* StackWindows -- example TileStackWindows proc
 * Stack all the windows so you can see their
 * titles. Returns TRUE if we moved or sized at
 * least one window (if not then we don't need to
 * redraw the screen).
static Boolean StackWindows(enclosingRectPtr, p, wCount)
Rect    *enclosingRectPtr;
WindowElementPtr p;
 Rect   theBounds;
 Point  upperLeft;
 int    width;
 BooleandidOne, sizeChanged;
 theBounds = *enclosingRectPtr; += WTitleHeight;
 upperLeft = topLeft(theBounds);
 width = theBounds.right - theBounds.left;
 didOne = FALSE;
 /* this particular routine starts at the back
  * of the list and works it's way forward
  * (to the frontmost window)
 p += wCount;
 do {
 w = (WindowPtr) p->theWindowPtr;
 sizeChanged = MySizeWindow(w,
 theBounds.right - theBounds.left,
 theBounds.bottom -;
 didOne |= sizeChanged;
 didOne |= MyMoveWindow(w, theBounds.left,, sizeChanged);
 theBounds.left += StaggerH;
 theBounds.right += StaggerH; += StaggerV;
 if ( >
   enclosingRectPtr->bottom - MinVertSize) {
 upperLeft.h += NextRowOffsetH;
 upperLeft.v += NextRowOffsetV;
 topLeft(theBounds) = upperLeft;
 theBounds.right = theBounds.left + width;
 if (theBounds.right > enclosingRectPtr->right)
 theBounds.right = enclosingRectPtr->right;
 } while (--wCount);
 return (didOne);

The Rules

Here’s how it works: Each month there will be a different programming challenge presented here. First, you must write some code that solves the challenge. Second, you must optimize your code (a lot). Then, submit your solution to MacTech Magazine (formerly MacTutor). A winner will be chosen based on code correctness, speed, size and elegance (in that order of importance) as well as the postmark of the answer. In the event of multiple equally desirable solutions, one winner will be chosen at random (with honorable mention, but no prize, given to the runners up). The prize for the best solution each month is $50 and a limited edition “The Winner! MacTech Magazine Programming Challenge” T-shirt (not to be found in stores).

In order to make fair comparisons between solutions, all solutions must be in ANSI compatible C (i.e., don’t use Think’s Object extensions). Only pure C code can be used. Any entries with any assembly in them will be disqualified (except for those challenges specifically stated to be in assembly). However, you may call any routine in the Macintosh toolbox you want (i.e., it doesn’t matter if you use NewPtr instead of malloc). All entries will be tested with the FPU and 68020 flags turned off in THINK C. When timing routines, the latest version of THINK C will be used (with ANSI Settings plus “Honor ‘register’ first” and “Use Global Optimizer” turned on) so beware if you optimize for a different C compiler. All code should be limited to 60 characters wide. This will aid us in dealing with e-mail gateways and page layout.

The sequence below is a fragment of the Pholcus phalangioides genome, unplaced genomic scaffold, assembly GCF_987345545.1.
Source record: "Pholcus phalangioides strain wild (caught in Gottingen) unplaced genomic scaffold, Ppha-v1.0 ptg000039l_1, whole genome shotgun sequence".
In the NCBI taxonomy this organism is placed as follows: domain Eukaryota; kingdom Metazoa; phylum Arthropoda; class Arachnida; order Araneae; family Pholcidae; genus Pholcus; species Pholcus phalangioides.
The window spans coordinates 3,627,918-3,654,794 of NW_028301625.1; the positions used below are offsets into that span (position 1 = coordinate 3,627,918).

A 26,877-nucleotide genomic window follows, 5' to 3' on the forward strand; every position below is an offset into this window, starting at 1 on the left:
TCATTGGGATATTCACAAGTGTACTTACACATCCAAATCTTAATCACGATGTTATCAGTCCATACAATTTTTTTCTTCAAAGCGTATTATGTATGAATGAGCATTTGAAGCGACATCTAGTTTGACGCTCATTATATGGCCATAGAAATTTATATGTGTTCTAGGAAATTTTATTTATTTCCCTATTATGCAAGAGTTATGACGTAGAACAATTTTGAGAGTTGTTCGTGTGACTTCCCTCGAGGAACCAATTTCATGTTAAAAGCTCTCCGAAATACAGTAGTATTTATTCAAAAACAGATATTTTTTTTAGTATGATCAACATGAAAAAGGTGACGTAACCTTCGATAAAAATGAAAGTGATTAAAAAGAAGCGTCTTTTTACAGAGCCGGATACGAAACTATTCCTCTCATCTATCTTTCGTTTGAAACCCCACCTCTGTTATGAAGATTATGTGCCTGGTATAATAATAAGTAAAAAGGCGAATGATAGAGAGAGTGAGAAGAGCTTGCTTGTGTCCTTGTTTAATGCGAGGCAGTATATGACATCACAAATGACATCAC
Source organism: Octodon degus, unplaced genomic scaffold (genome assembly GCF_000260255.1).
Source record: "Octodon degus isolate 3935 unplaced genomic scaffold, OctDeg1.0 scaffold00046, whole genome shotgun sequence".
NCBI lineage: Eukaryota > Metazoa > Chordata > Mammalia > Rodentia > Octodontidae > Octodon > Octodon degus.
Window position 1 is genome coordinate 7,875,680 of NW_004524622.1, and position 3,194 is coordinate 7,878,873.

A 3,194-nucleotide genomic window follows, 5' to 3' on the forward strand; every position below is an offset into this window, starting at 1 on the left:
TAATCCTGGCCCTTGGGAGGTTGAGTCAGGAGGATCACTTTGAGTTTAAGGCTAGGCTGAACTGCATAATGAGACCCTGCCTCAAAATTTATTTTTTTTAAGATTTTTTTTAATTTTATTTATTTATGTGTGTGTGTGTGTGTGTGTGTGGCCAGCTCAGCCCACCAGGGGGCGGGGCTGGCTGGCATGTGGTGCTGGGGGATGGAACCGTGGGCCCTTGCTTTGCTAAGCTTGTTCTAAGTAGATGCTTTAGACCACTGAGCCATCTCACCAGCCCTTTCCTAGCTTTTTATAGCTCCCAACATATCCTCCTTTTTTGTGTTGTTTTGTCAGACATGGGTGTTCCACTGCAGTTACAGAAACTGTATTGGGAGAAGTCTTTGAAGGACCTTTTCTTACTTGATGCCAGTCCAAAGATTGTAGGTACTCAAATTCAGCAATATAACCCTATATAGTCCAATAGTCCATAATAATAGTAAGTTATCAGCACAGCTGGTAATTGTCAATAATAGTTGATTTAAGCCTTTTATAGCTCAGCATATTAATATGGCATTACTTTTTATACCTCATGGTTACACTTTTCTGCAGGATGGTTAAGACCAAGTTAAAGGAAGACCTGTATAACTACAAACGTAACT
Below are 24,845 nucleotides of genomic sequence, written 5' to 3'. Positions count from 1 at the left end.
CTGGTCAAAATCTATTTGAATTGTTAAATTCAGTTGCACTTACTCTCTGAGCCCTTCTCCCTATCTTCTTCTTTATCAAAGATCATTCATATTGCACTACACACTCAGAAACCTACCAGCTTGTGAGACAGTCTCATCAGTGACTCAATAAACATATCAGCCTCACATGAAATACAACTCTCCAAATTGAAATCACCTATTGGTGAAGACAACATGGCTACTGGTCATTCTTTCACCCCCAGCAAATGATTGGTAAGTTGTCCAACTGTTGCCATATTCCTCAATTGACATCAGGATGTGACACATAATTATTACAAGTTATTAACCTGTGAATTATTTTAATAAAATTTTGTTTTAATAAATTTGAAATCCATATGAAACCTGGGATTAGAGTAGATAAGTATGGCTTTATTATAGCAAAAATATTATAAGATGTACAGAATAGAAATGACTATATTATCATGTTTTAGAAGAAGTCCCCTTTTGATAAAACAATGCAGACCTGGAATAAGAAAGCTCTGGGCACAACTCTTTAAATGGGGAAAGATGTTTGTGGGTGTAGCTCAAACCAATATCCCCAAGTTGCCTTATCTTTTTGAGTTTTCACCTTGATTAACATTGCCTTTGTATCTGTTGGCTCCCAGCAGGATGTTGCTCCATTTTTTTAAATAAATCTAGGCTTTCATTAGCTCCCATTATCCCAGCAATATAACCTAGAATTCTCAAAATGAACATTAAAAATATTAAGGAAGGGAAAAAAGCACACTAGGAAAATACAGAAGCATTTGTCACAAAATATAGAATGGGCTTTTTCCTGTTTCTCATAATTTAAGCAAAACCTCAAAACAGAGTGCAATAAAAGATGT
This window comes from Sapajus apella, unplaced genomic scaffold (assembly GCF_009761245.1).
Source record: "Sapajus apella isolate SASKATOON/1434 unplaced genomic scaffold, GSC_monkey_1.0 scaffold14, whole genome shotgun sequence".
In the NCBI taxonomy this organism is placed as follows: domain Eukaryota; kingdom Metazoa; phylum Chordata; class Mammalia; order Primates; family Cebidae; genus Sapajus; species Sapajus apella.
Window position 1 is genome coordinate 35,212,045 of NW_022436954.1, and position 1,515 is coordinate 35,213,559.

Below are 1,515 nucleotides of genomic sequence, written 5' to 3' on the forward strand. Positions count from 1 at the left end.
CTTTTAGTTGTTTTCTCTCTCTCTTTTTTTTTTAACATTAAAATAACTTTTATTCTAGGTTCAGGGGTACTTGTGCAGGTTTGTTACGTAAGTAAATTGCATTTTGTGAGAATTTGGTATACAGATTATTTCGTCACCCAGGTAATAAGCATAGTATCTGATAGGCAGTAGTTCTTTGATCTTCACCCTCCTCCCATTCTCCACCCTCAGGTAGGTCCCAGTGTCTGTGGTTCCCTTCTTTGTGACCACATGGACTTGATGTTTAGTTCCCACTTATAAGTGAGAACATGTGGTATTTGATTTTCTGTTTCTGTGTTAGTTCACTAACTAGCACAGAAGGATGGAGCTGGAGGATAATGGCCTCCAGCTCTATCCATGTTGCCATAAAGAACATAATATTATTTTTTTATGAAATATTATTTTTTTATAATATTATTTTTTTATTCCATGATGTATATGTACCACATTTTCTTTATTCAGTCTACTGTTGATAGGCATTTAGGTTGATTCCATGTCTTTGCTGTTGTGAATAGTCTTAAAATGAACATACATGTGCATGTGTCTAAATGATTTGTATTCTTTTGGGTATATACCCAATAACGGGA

The solution and winners for this month’s Programmers’ Challenge will be published in the issue two months later. All submissions must be received by the 10th day of the month printed on the front of this issue.

All solutions should be marked “Attn: Programmers’ Challenge Solution” and sent to Xplain Corporation (the publishers of MacTech Magazine) via “snail mail” or preferably, e-mail - AppleLink: MT.PROGCHAL, Internet:, CompuServe: 71552,174 and America Online: MT PRGCHAL. If you send via snail mail, please include a disk with the solution and all related files (including contact information). See page 2 for information on “How to Contact Xplain Corporation.”

MacTech Magazine reserves the right to publish any solution entered in the Programming Challenge of the Month and all entries are the property of MacTech Magazine upon submission. The submission falls under all the same conventions of an article submission.


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…position, we are looking for an individual who has experience supporting customers with Apple ID issues and enjoys this area of support. This person should be Read more
Automotive Sales Consultant - Apple Ford Linc...
…you. The best candidates are smart, technologically savvy and are customer focused. Apple Ford Lincoln Apple Valley is different, because: $30,000 annual salary Read more
*Apple* Support Technician II - Worldventure...
…global, fast growing member based travel company, is currently sourcing for an Apple Support Technician II to be based in our Plano headquarters. WorldVentures is Read more
Restaurant Manager (Neighborhood Captain) - A...
…in every aspect of daily operation. WHY YOU'LL LIKE IT: You'll be the Big Apple . You'll solve problems. You'll get to show your ability to handle the stress and Read more